View all posts: Tourism
Tourism around the world has been growing fast with total visitor spending now in excess of $7 trillion USD and 11% of global GDP. More than $1.3 trillion of this spending is from 1.2 billion international travelers. This growth is being driven by several long-term trends including rapidly expanding middle classes in developing countries, rebounding economies after the Great Financial Crisis and a shift from goods to services in consumer preferences – including those seeking travel experiences.
This growth is creating an increasing range of problems that Skift has coined “Overtourism”. These problems include crowding and congestion, impact on historic sites, increased waste and environmental degradation. In an increasing number of cities, regions and nations, local residents are expressing their frustration with these impacts and the tourism industry is...
Earlier this summer, members from the Miles team attended the 2018 Destinations International Annual Convention in Anaheim, California. The 104th Annual Convention brought together over 1,600 industry members for a jam-packed event full of insightful sessions and opportunities to learn about the latest topics and trends in the industry. Our team had a great time and we’re already looking ahead to the 2019 Annual Convention in St. Louis next summer!
Read this blog for a recap of Miles’ participation at the convention along with some additional resources you might find helpful including access to session recordings and presentation decks.
Over the last decade, communities of all types have focused on the goal of nurturing, developing or making more “livable” communities. Now described as “placemaking” – this is a broad set of best practices, disciplines and design principles that have emerged in urban, community and destination planning and management. Placemaking seeks to build communities which are thriving, sustainable, successful and enjoyable places to live, work, start a business, study and visit.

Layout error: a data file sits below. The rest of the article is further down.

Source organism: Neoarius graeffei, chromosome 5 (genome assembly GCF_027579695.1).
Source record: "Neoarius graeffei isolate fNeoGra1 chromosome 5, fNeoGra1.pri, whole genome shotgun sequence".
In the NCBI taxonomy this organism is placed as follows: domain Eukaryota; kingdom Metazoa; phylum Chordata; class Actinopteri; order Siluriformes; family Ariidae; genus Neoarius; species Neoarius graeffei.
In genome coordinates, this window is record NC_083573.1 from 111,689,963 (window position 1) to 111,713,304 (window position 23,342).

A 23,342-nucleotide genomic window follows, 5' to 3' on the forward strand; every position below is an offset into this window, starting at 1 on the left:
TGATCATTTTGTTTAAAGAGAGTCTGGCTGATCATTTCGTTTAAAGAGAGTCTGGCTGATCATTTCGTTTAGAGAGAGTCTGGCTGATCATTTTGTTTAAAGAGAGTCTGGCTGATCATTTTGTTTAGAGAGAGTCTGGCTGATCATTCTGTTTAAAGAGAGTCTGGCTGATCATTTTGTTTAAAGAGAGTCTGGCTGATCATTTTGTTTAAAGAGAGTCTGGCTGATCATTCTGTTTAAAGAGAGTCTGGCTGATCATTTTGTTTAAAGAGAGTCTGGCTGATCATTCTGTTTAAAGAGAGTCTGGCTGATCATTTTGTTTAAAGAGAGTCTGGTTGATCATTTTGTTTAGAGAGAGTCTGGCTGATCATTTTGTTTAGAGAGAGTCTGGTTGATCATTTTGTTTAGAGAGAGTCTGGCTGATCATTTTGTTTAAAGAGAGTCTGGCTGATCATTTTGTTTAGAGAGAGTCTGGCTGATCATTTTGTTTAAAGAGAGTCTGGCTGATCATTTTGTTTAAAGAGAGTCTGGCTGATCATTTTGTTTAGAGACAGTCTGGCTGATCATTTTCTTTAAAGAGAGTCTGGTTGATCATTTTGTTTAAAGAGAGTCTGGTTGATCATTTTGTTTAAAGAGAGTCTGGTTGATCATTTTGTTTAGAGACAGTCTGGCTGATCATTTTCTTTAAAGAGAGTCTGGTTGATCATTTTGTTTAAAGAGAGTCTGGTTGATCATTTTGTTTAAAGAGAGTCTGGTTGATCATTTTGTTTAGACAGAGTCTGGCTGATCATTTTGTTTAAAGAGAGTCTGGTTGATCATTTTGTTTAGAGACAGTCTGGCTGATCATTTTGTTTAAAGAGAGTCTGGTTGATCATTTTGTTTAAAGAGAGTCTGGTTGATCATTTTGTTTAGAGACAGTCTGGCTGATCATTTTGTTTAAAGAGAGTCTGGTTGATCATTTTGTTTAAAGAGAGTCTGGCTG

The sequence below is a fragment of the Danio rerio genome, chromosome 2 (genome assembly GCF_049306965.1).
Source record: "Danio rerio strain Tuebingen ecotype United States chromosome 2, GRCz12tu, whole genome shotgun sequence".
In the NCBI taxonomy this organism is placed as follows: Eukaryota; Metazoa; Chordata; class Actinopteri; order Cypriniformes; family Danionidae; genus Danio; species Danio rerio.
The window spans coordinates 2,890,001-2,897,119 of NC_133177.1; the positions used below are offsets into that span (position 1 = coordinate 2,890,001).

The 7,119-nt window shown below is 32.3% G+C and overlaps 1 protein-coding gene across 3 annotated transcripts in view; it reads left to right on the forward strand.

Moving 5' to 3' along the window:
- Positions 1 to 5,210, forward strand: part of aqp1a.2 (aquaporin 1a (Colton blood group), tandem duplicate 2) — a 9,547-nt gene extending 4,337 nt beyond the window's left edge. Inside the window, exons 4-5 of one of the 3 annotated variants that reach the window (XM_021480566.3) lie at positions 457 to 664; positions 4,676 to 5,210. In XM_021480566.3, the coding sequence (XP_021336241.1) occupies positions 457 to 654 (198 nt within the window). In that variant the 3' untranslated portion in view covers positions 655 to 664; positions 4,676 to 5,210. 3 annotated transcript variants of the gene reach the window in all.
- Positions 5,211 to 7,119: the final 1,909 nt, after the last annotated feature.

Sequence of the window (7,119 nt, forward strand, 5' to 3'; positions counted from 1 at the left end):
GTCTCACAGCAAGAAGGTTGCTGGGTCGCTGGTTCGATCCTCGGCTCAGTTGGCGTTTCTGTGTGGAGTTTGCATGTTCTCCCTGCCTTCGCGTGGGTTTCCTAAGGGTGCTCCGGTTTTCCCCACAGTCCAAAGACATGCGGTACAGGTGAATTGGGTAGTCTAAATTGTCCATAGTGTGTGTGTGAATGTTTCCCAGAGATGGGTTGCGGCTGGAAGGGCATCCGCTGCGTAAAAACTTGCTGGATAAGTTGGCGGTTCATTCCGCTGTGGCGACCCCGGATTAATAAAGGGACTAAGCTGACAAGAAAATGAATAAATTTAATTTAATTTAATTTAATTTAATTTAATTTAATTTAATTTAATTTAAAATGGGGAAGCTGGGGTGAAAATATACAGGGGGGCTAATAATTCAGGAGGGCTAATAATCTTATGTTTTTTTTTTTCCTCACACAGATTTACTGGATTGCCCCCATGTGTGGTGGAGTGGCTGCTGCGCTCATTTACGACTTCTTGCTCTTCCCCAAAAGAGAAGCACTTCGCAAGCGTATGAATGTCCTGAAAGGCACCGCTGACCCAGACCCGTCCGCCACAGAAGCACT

The growth of placemaking has been fueled by clear evidence that there are powerful synergies in these outcomes. Cities such as Austin, Seattle, Portland, Copenhagen, Stockholm, Vienna, Singapore, Melbourne and Auckland not only rank near the top in various global “livability” indexes (i.e.: Mercer, The Economist, US News and World Report) but are also successful in attracting new businesses, new residents as well as new visitors and events.
It was the 103rd annual convention of the organization, which is the world’s leading industry body representing DMOs including CVBs, state and regional tourism organizations and national tourism offices. The convention, however, is the first for the organization under its new name and branding: Destinations International (formerly Destination Marketing Association International or DMAI).
Copenhagen’s new destination strategy declares “The End of Tourism As We Know it.” Colorado’s iconic Hanging Lake goes viral on social media — creating a surge in visitor numbers, parking chaos, congestion and threatening water quality. Bloomberg News describes New Zealand tourism with a headline; “Too Many People Are Going to New Zealand. And That’s a Problem,” noting the country’s visitor boom has “put infrastructure [and the] environment under pressure.” The Head of Marketing for Amsterdam CVB, Frans van der Avert, notes, “We don’t spend even €1 in marketing Amsterdam any more… we don’t want to have more people. A lot of smaller historic cities in Europe are getting destroyed by visitors.”